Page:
The UALR Center for Arkansas History and Culture (CAHC) is one of 473 institutions across the country selected to participate with the National Endowment for the Humanities (NEH) in a special project called Created Equal: America’s Civil Rights Struggle, marking the 150th anniversary of the Emancipation Proclamation.
As part of the Bridging Cultures initiative by NEH, 473 communities across the nation were chosen to receive a packaged set of NEH-funded films on Civil Rights history, accompanied by programming resources to guide public conversations about the changing meanings of freedom and equality in U.S. history.
The powerful documentaries, The Abolitionists, Slavery by Another Name, Freedom Riders, and The Loving Story, include dramatic scenes of incidents in the 150-year effort to achieve equal rights for all. Freedom Riders received an Emmy in 2012, and The Loving Story and The Abolitionists have been nominated for Emmys in 2013.
To introduce these four documentaries with riveting new footage illustrating the history of civil rights in America, CAHC will offer a series of screenings and discussion forums beginning in 2014 centered around the films. CAHC is partnering with the Little Rock Central High School National Historic Site to select locations for the screenings.
Created Equal: America’s Civil Rights Struggle is an initiative of NEH that uses the power of documentary films to encourage community discussion of America’s civil rights history. NEH has partnered with the Gilder Lehrman Institute of American History to develop programmatic and support materials for the sites.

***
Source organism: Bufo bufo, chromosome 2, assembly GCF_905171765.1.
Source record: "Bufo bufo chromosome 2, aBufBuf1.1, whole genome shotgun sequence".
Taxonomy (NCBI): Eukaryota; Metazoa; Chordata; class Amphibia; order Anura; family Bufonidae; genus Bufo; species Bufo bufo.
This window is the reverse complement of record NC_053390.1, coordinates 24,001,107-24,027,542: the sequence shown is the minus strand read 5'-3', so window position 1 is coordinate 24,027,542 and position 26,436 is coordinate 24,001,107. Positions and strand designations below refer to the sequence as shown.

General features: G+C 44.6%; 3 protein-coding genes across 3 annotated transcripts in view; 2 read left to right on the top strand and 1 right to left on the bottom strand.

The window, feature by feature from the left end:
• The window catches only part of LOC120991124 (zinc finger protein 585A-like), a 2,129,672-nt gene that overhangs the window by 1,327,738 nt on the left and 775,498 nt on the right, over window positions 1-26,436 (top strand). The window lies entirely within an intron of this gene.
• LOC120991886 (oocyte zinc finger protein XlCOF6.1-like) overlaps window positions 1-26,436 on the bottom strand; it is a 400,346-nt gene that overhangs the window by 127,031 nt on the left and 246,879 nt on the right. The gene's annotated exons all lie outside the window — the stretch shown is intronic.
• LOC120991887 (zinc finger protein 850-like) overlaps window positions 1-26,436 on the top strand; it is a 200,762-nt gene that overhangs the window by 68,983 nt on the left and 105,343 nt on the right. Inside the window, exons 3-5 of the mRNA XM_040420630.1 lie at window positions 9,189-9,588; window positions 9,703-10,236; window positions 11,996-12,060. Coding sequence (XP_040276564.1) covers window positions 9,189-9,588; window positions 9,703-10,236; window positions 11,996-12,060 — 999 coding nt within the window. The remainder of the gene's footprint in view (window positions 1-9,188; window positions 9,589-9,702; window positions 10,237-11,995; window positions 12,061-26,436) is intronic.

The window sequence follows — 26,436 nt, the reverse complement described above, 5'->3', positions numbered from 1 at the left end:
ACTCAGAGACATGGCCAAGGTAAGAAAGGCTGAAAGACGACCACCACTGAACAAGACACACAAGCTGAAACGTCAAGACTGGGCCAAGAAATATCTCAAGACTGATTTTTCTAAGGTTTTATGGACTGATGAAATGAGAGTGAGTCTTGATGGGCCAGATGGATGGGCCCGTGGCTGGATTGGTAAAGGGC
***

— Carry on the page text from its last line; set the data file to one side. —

“These films chronicle the long and sometimes violent effort to achieve the rights enumerated in the Declaration of Independence—life, liberty and the pursuit of happiness—for all Americans,” said Dr. Deborah Baldwin, associate provost of the center and dean of the College of Arts, Humanities, and Social Sciences. “We are pleased to receive a grant from NEH to provide programming around these films.”
Each of the films was produced with NEH support, and each tells remarkable stories of individuals who challenged the social and legal status quo of deeply rooted institutions, from slavery to segregation. Created Equal programs bring communities together to revisit our shared history and help bridge deep racial and cultural divides in American civic life.
The Created Equal film set is made possible through a major grant from the National Endowment for the Humanities, as part of its Bridging Cultures initiative, in partnership with the Gilder Lehrman Institute of American History.
About the Gilder Lehrman Institute of American History
Founded in 1994, the Gilder Lehrman Institute of American History is a nonprofit organization that promotes excellence in the teaching and learning of American history. Programs include publications, teacher seminars, a national Affiliate School Program, traveling exhibitions, and online materials for teachers, students, and the general public.
About the National Endowment for the Humanities
Created in 1965 as an independent federal agency, the National Endowment for the Humanities supports learning in history, li-terature, philosophy, and other areas of the humanities. NEH grants enrich classroom learning, create and preserve knowledge, and bring ideas to life through public television, radio, museum exhibitions, and programs in libraries and other community places.